Aim of the work

Our goal in this study is to highlight the role of ultrasound-guided foam sclerotherapy in varicose veins.

Patients

A single-arm therapeutic intervention study was done at university hospitals started on September 2018 till September 2019, in which 14 male patients with 18 (35.3 %) diseased limbs and 24 female patients with 33 (64.7%) diseased limbs complaining of varicose veins and incompetent perforators with no age predilections were recruited from venous outpatient clinics. Of the diseased limbs, 16 (31.3%) presented with disfigurement, 14 (27.4%) with pain, 11 (19.6%) with heaviness, 6 (11.7%) with edema, and 4 (7.8%) with non-healed venous ulcer. According to the CEAP (clinical-etiology-anatomic-pathological) classification (Fig. 6), 9 (17.6%) limbs showed C2, 27 (52.9%) limbs were C3, 11 (21.6%) limbs were assessed as C4a, and 4 (7.8%) limbs were C6. Doppler ultrasound assessment of 27 (52.9%) diseased limbs showed competent SFJ and SPJ while 24 (47.1%) limbs showed SFJ reflux of variant degrees. Patients with a history of old DVT (deep venous thrombosis) or pulmonary embolism (PE) and patients who are unable to comply with post-treatment compression were excluded. All patients underwent direct ultrasound-guided foam sclerotherapy either alone, 26 (56.9%) limbs, or as a complementary therapy for residual perforators and varicosities after treatment with other methods of treatment like laser ablation and phlebograph rest, 22 (49%) limbs. Patients were followed up using Doppler ultrasound and PGIC (patient global impression of changes) questionnaire at the fourth and twelfth week PGIC (patient global impression of changes) (Fig. 1) [8,9,10]. Polidocanol (Pol.) was used as the sclerosant foam, 9 (17.6%) limbs treated with 2% Pol. and 42 (82.3%) limbs with 3% Pol. Follow-up Doppler findings may be partial occlusion; in which the vein becomes smaller in size yet still showing flow within its lumen or non-occlusion of the entire length of the treated vein or complete occlusion; defined when the vein is smaller and non-compressible with wall thickening and wit a hypoechoic lumen with no flow inside at the entire length of the treated vein while recanalization is defined as the presence of flow in either an antegrade or retrograde direction in a previously occluded vein. Patients who scored 0–1 on the PGIC scale were considered no improvement, while those who scored 2–3 were considered as mildly improved and 4–5 stands as moderately improved while 6–7 as marked improvement.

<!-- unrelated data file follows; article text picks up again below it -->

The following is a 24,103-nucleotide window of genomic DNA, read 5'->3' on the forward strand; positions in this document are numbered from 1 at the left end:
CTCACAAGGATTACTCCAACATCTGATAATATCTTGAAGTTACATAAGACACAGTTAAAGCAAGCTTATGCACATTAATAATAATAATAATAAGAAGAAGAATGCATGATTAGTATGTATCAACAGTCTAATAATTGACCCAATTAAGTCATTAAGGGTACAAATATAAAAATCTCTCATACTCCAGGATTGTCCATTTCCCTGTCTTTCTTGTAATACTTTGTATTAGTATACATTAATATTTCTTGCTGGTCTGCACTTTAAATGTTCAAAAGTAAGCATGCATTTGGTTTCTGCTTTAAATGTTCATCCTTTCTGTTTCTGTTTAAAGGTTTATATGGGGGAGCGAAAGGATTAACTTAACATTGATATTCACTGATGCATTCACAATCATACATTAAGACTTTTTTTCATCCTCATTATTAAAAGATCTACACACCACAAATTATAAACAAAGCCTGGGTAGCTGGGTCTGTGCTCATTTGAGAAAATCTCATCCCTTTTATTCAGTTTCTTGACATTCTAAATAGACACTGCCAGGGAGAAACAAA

Fig. 1
figure1

PGIC questionnaire and the visual assessment follow-up

Methods

At the first visit, all patients signed an informed consent which will explain the procedure details and other imaging alternatives.

Pre-procedure preparation

  • No specific medical considerations except DVT.

  • The patient is evaluated by US and Doppler to exclude DVT.

  • Explain the procedure for the patient and post-procedure risks then obtain informed consent from the patient to start the procedure.

The procedure [19, 20]

US is performed with Doppler (using GE, lOGIQV5, China Duplex US Machine with high-frequency real-time linear-array transducers (7–15 MHz)) to identify the refluxing veins and perforators. The whole lower limb is exposed. Then, the patient is standing to detect the refluxing sapheno-femoral (SFJ) junction and perforators then mark the site of reflux. In case of refluxing SFJ, the GSV is marked 5 cm below the SFJ; after marking the site of reflux, the patient return to the supine position and the whole limb is sterilized with betadine and covered with sterile sheets. Then, percutaneously inject local anesthesia using lidocaine 1% at the targeted area with a maximum dose of 4 mg/kg of lidocaine. Each 1% lidocaine ampule contains 10 mg lidocaine. There was no sedation nor general anesthesia is needed. Then, we use US guidance to insert a 20–22 G butterfly cannula at the marked reflux site. Then, we start to infuse the pre-prepared foam sclerotherapy (Fig. 2). Foam sclerotherapy is prepared by polidocanol (POL) ; 2–3% concentration according to the size of the vein, mixed with air in a ratio of 1:4 (polidocanol to air) propulsion of the mixture within 3- and 5-mL syringes using a 3-way connector. In case of reticular VVs (5–6 mm), we use 2% solution with a recommended dosage of 0.1–0.3 mL IV into each VVs till they disappear yet not to exceed the cumulative dose of 10 mL per treatment session (Fig. 3). In case of incompetent varicosities of the great saphenous vein system or accessory saphenous veins above and below the knee, use 3% solution with a recommended dosage of 5 mL per IV injection, not to exceed 15 mL/session; repeat treatment may be necessary if the size and extent of the veins to be treated require more than 15 mL, separate treatment sessions by a minimum of 5 days. Then, compression adhesive bandage is applied over the course of injection then compression stockings. The stockings should be wore for at least 5 to 7 days.

Fig. 2
figure2

The US guidance of the needle penetrating the superficial part of the refluxing perforator and injection of the foam causing acoustic shadowing

Fig. 3
figure3

Superficial varicosities injected with 2% Pol. with USGFS. a Needle within the vein. b The acoustic shadowing while injecting the foam. c Transverse view of the vein showing air within the lumen